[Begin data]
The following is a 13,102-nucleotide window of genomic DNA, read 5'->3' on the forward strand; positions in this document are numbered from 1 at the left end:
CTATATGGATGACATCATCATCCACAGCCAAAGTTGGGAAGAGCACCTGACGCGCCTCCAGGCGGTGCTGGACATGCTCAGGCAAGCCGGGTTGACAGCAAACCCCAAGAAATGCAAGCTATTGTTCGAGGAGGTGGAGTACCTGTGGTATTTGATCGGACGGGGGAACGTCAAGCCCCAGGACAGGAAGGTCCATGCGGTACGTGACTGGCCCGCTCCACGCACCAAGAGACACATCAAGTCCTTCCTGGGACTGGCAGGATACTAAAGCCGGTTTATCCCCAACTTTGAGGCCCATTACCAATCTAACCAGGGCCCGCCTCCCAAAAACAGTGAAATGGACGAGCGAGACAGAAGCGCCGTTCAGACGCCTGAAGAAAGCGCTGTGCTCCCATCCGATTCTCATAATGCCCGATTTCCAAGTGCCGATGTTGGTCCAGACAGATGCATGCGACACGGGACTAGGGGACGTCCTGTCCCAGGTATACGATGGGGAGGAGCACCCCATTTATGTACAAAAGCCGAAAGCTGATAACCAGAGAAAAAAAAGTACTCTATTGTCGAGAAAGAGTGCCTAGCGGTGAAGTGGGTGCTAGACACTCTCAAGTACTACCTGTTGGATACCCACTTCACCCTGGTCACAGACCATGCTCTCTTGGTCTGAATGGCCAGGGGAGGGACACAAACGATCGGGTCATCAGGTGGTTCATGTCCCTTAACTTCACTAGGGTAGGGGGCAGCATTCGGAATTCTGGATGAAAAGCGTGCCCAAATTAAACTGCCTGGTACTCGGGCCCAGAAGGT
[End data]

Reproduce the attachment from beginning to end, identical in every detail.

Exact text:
The following is a 13,102-nucleotide window of genomic DNA, read 5'->3' on the forward strand; positions in this document are numbered from 1 at the left end:
CTATATGGATGACATCATCATCCACAGCCAAAGTTGGGAAGAGCACCTGACGCGCCTCCAGGCGGTGCTGGACATGCTCAGGCAAGCCGGGTTGACAGCAAACCCCAAGAAATGCAAGCTATTGTTCGAGGAGGTGGAGTACCTGTGGTATTTGATCGGACGGGGGAACGTCAAGCCCCAGGACAGGAAGGTCCATGCGGTACGTGACTGGCCCGCTCCACGCACCAAGAGACACATCAAGTCCTTCCTGGGACTGGCAGGATACTAAAGCCGGTTTATCCCCAACTTTGAGGCCCATTACCAATCTAACCAGGGCCCGCCTCCCAAAAACAGTGAAATGGACGAGCGAGACAGAAGCGCCGTTCAGACGCCTGAAGAAAGCGCTGTGCTCCCATCCGATTCTCATAATGCCCGATTTCCAAGTGCCGATGTTGGTCCAGACAGATGCATGCGACACGGGACTAGGGGACGTCCTGTCCCAGGTATACGATGGGGAGGAGCACCCCATTTATGTACAAAAGCCGAAAGCTGATAACCAGAGAAAAAAAAGTACTCTATTGTCGAGAAAGAGTGCCTAGCGGTGAAGTGGGTGCTAGACACTCTCAAGTACTACCTGTTGGATACCCACTTCACCCTGGTCACAGACCATGCTCTCTTGGTCTGAATGGCCAGGGGAGGGACACAAACGATCGGGTCATCAGGTGGTTCATGTCCCTTAACTTCACTAGGGTAGGGGGCAGCATTCGGAATTCTGGATGAAAAGCGTGCCCAAATTAAACTGCCTGGTACTCGGGCCCAGAAGGT